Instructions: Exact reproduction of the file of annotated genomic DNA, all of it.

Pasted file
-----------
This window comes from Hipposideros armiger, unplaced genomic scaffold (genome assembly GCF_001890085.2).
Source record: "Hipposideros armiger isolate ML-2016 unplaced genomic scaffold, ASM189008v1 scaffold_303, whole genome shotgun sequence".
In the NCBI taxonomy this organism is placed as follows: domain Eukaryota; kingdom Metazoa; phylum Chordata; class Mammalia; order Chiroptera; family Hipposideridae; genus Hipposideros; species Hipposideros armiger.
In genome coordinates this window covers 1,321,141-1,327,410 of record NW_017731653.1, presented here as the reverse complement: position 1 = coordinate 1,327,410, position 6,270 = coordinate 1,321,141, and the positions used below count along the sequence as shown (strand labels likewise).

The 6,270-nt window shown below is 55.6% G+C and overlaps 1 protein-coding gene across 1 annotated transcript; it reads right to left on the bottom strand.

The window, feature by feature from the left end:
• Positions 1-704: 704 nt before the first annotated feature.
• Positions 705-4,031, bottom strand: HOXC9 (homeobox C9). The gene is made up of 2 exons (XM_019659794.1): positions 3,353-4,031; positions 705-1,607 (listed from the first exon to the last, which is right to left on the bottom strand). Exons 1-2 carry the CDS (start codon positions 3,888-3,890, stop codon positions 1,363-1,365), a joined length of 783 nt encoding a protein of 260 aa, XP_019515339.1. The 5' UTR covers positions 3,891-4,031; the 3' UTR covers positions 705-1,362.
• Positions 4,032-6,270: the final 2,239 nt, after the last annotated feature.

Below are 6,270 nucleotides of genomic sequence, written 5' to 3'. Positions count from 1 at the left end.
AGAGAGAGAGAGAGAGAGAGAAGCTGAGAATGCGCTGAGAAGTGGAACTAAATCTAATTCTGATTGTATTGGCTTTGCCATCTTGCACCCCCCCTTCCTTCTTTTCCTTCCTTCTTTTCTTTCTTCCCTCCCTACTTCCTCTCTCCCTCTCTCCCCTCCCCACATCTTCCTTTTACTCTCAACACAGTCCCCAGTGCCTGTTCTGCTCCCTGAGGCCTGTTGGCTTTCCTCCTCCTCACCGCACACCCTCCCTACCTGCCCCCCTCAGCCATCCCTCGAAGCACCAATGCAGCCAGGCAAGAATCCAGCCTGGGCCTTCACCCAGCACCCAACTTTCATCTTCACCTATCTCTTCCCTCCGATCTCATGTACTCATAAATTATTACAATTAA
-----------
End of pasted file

This window comes from Hipposideros armiger, unplaced genomic scaffold (genome assembly GCF_001890085.2).
Source record: "Hipposideros armiger isolate ML-2016 unplaced genomic scaffold, ASM189008v1 scaffold_303, whole genome shotgun sequence".
In the NCBI taxonomy this organism is placed as follows: domain Eukaryota; kingdom Metazoa; phylum Chordata; class Mammalia; order Chiroptera; family Hipposideridae; genus Hipposideros; species Hipposideros armiger.
In genome coordinates this window covers 1,321,141-1,327,410 of record NW_017731653.1, presented here as the reverse complement: position 1 = coordinate 1,327,410, position 6,270 = coordinate 1,321,141, and the positions used below count along the sequence as shown (strand labels likewise).

The 6,270-nt window shown below is 55.6% G+C and overlaps 1 protein-coding gene across 1 annotated transcript; it reads right to left on the bottom strand.

The window, feature by feature from the left end:
• Positions 1-704: 704 nt before the first annotated feature.
• Positions 705-4,031, bottom strand: HOXC9 (homeobox C9). The gene is made up of 2 exons (XM_019659794.1): positions 3,353-4,031; positions 705-1,607 (listed from the first exon to the last, which is right to left on the bottom strand). Exons 1-2 carry the CDS (start codon positions 3,888-3,890, stop codon positions 1,363-1,365), a joined length of 783 nt encoding a protein of 260 aa, XP_019515339.1. The 5' UTR covers positions 3,891-4,031; the 3' UTR covers positions 705-1,362.
• Positions 4,032-6,270: the final 2,239 nt, after the last annotated feature.

Below are 6,270 nucleotides of genomic sequence, written 5' to 3'. Positions count from 1 at the left end.
AGAGAGAGAGAGAGAGAGAGAAGCTGAGAATGCGCTGAGAAGTGGAACTAAATCTAATTCTGATTGTATTGGCTTTGCCATCTTGCACCCCCCCTTCCTTCTTTTCCTTCCTTCTTTTCTTTCTTCCCTCCCTACTTCCTCTCTCCCTCTCTCCCCTCCCCACATCTTCCTTTTACTCTCAACACAGTCCCCAGTGCCTGTTCTGCTCCCTGAGGCCTGTTGGCTTTCCTCCTCCTCACCGCACACCCTCCCTACCTGCCCCCCTCAGCCATCCCTCGAAGCACCAATGCAGCCAGGCAAGAATCCAGCCTGGGCCTTCACCCAGCACCCAACTTTCATCTTCACCTATCTCTTCCCTCCGATCTCATGTACTCATAAATTATTACAATTAA